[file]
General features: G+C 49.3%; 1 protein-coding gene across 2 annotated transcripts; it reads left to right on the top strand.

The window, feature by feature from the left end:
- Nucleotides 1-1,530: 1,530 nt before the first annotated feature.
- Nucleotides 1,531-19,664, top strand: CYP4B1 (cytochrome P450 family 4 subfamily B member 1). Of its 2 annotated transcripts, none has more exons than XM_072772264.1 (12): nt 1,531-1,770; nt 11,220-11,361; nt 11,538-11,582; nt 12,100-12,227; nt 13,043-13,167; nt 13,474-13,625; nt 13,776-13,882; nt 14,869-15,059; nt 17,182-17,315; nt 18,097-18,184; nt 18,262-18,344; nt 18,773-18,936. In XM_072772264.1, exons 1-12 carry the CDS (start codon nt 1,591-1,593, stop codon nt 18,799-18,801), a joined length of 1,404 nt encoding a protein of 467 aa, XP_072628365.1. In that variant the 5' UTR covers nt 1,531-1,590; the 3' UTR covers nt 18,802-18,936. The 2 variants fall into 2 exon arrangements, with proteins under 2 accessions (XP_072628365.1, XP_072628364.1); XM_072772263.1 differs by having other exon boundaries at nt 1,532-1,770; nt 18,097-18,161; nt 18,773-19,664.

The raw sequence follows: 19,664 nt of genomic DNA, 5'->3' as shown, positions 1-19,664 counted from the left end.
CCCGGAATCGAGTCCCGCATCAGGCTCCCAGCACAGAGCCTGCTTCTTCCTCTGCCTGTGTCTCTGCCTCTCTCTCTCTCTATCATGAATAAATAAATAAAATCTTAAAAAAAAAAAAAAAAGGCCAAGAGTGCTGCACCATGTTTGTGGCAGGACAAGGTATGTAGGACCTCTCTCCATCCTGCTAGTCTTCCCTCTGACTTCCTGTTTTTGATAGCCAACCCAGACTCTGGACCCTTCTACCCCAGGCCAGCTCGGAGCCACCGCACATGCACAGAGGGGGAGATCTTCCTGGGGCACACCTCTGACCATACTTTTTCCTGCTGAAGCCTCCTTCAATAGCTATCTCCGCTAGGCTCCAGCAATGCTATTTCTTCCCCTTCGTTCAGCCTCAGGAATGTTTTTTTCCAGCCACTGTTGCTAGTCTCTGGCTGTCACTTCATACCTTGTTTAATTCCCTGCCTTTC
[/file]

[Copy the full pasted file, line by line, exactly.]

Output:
General features: G+C 49.3%; 1 protein-coding gene across 2 annotated transcripts; it reads left to right on the top strand.

The window, feature by feature from the left end:
- Nucleotides 1-1,530: 1,530 nt before the first annotated feature.
- Nucleotides 1,531-19,664, top strand: CYP4B1 (cytochrome P450 family 4 subfamily B member 1). Of its 2 annotated transcripts, none has more exons than XM_072772264.1 (12): nt 1,531-1,770; nt 11,220-11,361; nt 11,538-11,582; nt 12,100-12,227; nt 13,043-13,167; nt 13,474-13,625; nt 13,776-13,882; nt 14,869-15,059; nt 17,182-17,315; nt 18,097-18,184; nt 18,262-18,344; nt 18,773-18,936. In XM_072772264.1, exons 1-12 carry the CDS (start codon nt 1,591-1,593, stop codon nt 18,799-18,801), a joined length of 1,404 nt encoding a protein of 467 aa, XP_072628365.1. In that variant the 5' UTR covers nt 1,531-1,590; the 3' UTR covers nt 18,802-18,936. The 2 variants fall into 2 exon arrangements, with proteins under 2 accessions (XP_072628365.1, XP_072628364.1); XM_072772263.1 differs by having other exon boundaries at nt 1,532-1,770; nt 18,097-18,161; nt 18,773-19,664.

The raw sequence follows: 19,664 nt of genomic DNA, 5'->3' as shown, positions 1-19,664 counted from the left end.
CCCGGAATCGAGTCCCGCATCAGGCTCCCAGCACAGAGCCTGCTTCTTCCTCTGCCTGTGTCTCTGCCTCTCTCTCTCTCTATCATGAATAAATAAATAAAATCTTAAAAAAAAAAAAAAAAGGCCAAGAGTGCTGCACCATGTTTGTGGCAGGACAAGGTATGTAGGACCTCTCTCCATCCTGCTAGTCTTCCCTCTGACTTCCTGTTTTTGATAGCCAACCCAGACTCTGGACCCTTCTACCCCAGGCCAGCTCGGAGCCACCGCACATGCACAGAGGGGGAGATCTTCCTGGGGCACACCTCTGACCATACTTTTTCCTGCTGAAGCCTCCTTCAATAGCTATCTCCGCTAGGCTCCAGCAATGCTATTTCTTCCCCTTCGTTCAGCCTCAGGAATGTTTTTTTCCAGCCACTGTTGCTAGTCTCTGGCTGTCACTTCATACCTTGTTTAATTCCCTGCCTTTC